Many investors are starting to rethink traditional investment models and consider new ways to structure their portfolios to achieve their investment goals – for instance, factor investing.
While research has shown factors such as size, valuation and momentum deliver a durable premium over the long term versus a market-cap weighted benchmark, a new research report by State Street Global Advisors finds that factor investing is attracting new interest.
“Building portfolios around factor risk exposures rather than asset classes alone is a significant shift away from traditional mindsets and governance models,” the report states. “That kind of change takes time and education, but the challenges posed by today’s markets are prompting more investors to consider a fresh approach.”
According to a recent survey of more than 400 global institutions, SSGA finds that one in four respondents felt their overall portfolio return expectations were not currently being met. And nearly all of the respondents (98%) expect significant change in the industry’s investment approach over the next five years.
Many respondents have already changed their asset allocation to address underperformance. According to the survey, 38% of investors have increased their allocation to smart beta, which SSGA defines as “part of a broad spectrum of factor-based approaches that include highly sophisticated active strategies and techniques.”
SSGA also finds that three-quarters of the respondents who had implemented smart beta said they found moderate to significant improvement in their ability to meet their long-term objectives.
Lori Heinel, chief portfolio strategist at SSGA, sees the broader uptake in factor investing as a response to lower-for-longer return expectations.
“One obvious catalyst is the expectation that returns are going to be lower than most investors had anticipated,” Heinel says in the report. “Our projected returns across all asset classes are in the low single digits, so it is clear that for the next few years just relying on beta returns isn’t going to be enough.”
The SSGA survey found generally elevated long-term return expectations across most asset classes, which according to SSGA suggests expectations have adjusted to a potential lower-for-longer return scenario. According to the survey, the mean long-term return expectations across every major asset class save commodities and bonds were in the double digits.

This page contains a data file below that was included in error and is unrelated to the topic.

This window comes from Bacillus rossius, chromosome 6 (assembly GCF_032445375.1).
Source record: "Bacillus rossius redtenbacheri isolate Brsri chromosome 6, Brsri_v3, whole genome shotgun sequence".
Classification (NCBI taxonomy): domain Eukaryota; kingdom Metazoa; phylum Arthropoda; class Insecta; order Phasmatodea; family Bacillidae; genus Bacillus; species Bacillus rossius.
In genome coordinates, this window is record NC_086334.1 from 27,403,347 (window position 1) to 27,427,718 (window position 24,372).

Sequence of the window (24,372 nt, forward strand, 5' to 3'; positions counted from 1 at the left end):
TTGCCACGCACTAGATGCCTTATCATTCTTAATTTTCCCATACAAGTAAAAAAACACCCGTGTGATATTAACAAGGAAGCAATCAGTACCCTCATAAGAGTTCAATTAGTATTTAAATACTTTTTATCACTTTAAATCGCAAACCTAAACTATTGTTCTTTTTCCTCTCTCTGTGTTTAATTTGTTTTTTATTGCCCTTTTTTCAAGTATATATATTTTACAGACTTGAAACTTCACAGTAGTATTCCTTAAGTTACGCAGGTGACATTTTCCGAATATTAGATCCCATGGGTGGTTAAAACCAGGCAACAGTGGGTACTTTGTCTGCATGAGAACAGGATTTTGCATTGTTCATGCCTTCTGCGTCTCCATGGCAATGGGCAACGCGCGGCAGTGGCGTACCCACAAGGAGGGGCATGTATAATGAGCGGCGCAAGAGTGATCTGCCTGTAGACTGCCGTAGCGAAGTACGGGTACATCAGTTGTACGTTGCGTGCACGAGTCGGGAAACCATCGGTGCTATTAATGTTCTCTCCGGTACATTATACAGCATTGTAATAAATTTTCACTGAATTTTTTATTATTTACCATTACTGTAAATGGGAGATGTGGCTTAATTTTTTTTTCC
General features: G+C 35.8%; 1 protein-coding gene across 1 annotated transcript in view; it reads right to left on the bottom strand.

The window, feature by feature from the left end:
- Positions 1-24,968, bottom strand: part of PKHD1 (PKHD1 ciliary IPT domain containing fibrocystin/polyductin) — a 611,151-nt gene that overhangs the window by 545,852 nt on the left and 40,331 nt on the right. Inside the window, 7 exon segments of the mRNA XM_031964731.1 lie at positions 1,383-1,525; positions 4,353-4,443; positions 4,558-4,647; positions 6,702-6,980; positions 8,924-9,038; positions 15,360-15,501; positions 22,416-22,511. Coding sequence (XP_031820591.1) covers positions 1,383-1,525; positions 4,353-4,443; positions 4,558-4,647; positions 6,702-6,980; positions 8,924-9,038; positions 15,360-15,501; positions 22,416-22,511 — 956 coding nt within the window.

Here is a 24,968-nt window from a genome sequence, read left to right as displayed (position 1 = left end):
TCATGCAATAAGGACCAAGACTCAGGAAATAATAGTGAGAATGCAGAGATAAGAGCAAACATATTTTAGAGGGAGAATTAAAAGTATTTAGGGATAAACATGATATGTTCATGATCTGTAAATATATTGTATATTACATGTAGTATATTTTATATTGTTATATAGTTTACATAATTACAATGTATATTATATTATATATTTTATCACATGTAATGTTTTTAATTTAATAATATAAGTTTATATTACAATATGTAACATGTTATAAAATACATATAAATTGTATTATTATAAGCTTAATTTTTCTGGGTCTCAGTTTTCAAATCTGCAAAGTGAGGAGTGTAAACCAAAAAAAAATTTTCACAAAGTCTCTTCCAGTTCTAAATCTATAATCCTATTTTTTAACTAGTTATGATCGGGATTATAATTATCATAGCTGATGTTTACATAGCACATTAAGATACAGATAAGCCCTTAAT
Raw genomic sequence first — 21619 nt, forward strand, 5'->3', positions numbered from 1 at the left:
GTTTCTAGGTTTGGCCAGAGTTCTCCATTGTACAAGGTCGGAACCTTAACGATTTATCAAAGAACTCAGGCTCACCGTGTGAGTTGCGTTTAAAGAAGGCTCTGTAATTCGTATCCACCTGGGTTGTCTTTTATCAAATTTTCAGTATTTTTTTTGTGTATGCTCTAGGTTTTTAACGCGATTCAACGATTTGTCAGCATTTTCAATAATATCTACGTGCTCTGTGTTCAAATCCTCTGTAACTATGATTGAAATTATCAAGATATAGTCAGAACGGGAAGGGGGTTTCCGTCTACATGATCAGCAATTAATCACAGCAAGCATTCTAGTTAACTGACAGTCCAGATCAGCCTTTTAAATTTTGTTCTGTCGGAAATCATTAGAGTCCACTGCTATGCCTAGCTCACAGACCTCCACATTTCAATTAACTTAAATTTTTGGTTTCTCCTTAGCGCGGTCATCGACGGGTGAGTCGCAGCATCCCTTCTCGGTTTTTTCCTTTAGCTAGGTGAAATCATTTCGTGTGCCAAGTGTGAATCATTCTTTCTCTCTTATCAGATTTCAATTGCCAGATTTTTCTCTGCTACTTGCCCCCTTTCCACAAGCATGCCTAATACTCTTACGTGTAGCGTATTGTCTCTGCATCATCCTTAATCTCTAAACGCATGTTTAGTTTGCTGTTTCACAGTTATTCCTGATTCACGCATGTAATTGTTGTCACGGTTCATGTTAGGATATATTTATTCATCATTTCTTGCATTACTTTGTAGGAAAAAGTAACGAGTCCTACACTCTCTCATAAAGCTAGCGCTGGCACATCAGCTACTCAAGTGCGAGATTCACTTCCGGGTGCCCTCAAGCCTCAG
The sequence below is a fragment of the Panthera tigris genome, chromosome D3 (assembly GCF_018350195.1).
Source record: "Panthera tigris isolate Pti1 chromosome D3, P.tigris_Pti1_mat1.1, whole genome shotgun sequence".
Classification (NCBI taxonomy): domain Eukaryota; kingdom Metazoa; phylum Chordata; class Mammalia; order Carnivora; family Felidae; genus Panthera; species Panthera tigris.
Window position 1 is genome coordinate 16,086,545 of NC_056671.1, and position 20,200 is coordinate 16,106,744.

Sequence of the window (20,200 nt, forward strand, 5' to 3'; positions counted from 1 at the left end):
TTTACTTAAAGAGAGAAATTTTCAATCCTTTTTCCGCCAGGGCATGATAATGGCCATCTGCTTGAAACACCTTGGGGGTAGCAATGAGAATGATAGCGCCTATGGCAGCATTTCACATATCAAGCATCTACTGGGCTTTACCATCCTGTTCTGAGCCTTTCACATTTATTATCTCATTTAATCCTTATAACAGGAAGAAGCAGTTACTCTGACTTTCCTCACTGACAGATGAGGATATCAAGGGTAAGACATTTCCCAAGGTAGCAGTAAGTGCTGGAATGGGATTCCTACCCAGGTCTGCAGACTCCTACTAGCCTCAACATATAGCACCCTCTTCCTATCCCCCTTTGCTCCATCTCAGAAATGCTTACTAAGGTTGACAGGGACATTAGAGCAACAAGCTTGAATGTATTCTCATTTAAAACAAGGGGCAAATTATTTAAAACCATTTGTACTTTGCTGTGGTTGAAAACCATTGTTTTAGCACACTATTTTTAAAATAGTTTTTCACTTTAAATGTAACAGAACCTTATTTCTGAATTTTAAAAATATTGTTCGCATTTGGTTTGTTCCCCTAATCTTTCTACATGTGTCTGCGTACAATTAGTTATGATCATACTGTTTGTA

The survey finds investors’ 5-year return expectations were 5.5% for bonds, 10% for equities and 10.9% for portfolio.
Fabio Cecutto, senior investment consultant at Willis Towers Watson, thinks there have been important changes on both the supply and the demand sides that explain the current interest in factor investing.
“On the supply side, we have definitely seen improvements in technology and implementation capabilities, which allow for doing things in more cost-efficient and less complex ways,” Cecutto says in the report. “On the demand side, we have seen a greater focus from asset owners on their governance budget: what additional complexity they are onboarding and what true value-add they get for the fees paid. This is a trend that has accelerated since the financial crisis and has become more acute in the current market environment, where improving portfolio efficiency is much needed but traditional asset class yields are so low.” The SSGA survey also reveals what barriers are stopping investors from adopting new investment models like factor investing.
Investors haven’t yet committed to factor based investing for several reasons – 62% said lack of peer adoptions; 46% said lack of in-house expertise; 46% said lack of board buy-in; 45% said difficult to benchmark; and 39% said it was difficult to explain the concept to investors.
Based on conversations with institutional investors around the world, Nils Ladefoged, senior portfolio manager of Denmark’s PKA pension fund, has found that governance challenges and peer risk are the two biggest headwinds facing factor investing. PKA has been one of the most innovative adopters of factor investing.
“The governance challenge is about educating your board,” Ladefoged says in the report. “You do need a good risk framework for this to work well, but that is a technicality more easily solved than the governance issues. Peer group risk keeps many institutions from allocating a larger share of their risk budgets to factor investing.”
Heinel thinks another headwind toward faster adoption of factor investing is a “lingering hesitation about quantitative investment approaches.”
“Factor investing has traditionally been the domain of quant investors and now that we’re bringing it to a broader group of investors, I think it can still feel somewhat intimidating to investors used to and comfortable with fundamental processes, even when those are less systematic and more dependent on individual judgment,” she says in the report. “But I think that is changing as we see a broad-based shift across the entire culture from fundamental approaches to more technology-informed processes in everything from investing to how you choose a restaurant or movie in much more technology-savvy ways.”
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